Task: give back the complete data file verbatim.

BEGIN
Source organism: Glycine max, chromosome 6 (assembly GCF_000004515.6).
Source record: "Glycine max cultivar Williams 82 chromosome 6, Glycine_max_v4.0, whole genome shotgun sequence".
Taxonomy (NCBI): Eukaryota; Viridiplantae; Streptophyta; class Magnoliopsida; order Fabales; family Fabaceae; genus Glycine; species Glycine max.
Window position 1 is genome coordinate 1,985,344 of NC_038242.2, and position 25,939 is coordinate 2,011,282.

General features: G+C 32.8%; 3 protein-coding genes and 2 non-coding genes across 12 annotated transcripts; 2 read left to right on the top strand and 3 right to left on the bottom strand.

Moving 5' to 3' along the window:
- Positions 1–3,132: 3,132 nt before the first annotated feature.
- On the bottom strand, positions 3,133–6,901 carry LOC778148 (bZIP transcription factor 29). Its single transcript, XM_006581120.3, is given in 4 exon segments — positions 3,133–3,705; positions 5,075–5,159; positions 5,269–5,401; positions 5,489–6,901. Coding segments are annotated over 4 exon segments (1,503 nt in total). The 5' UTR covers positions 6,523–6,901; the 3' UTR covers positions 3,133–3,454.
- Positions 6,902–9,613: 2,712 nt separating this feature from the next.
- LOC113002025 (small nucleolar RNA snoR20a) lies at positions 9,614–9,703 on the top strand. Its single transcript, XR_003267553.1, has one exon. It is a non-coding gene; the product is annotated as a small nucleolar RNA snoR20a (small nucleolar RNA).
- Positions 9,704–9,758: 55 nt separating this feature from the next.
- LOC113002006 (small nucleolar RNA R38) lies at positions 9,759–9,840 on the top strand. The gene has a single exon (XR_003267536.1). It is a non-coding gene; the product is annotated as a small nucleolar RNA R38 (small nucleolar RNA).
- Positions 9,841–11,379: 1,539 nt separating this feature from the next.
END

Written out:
Source organism: Glycine max, chromosome 6 (assembly GCF_000004515.6).
Source record: "Glycine max cultivar Williams 82 chromosome 6, Glycine_max_v4.0, whole genome shotgun sequence".
Taxonomy (NCBI): Eukaryota; Viridiplantae; Streptophyta; class Magnoliopsida; order Fabales; family Fabaceae; genus Glycine; species Glycine max.
Window position 1 is genome coordinate 1,985,344 of NC_038242.2, and position 25,939 is coordinate 2,011,282.

General features: G+C 32.8%; 3 protein-coding genes and 2 non-coding genes across 12 annotated transcripts; 2 read left to right on the top strand and 3 right to left on the bottom strand.

Moving 5' to 3' along the window:
- Positions 1–3,132: 3,132 nt before the first annotated feature.
- On the bottom strand, positions 3,133–6,901 carry LOC778148 (bZIP transcription factor 29). Its single transcript, XM_006581120.3, is given in 4 exon segments — positions 3,133–3,705; positions 5,075–5,159; positions 5,269–5,401; positions 5,489–6,901. Coding segments are annotated over 4 exon segments (1,503 nt in total). The 5' UTR covers positions 6,523–6,901; the 3' UTR covers positions 3,133–3,454.
- Positions 6,902–9,613: 2,712 nt separating this feature from the next.
- LOC113002025 (small nucleolar RNA snoR20a) lies at positions 9,614–9,703 on the top strand. Its single transcript, XR_003267553.1, has one exon. It is a non-coding gene; the product is annotated as a small nucleolar RNA snoR20a (small nucleolar RNA).
- Positions 9,704–9,758: 55 nt separating this feature from the next.
- LOC113002006 (small nucleolar RNA R38) lies at positions 9,759–9,840 on the top strand. The gene has a single exon (XR_003267536.1). It is a non-coding gene; the product is annotated as a small nucleolar RNA R38 (small nucleolar RNA).
- Positions 9,841–11,379: 1,539 nt separating this feature from the next.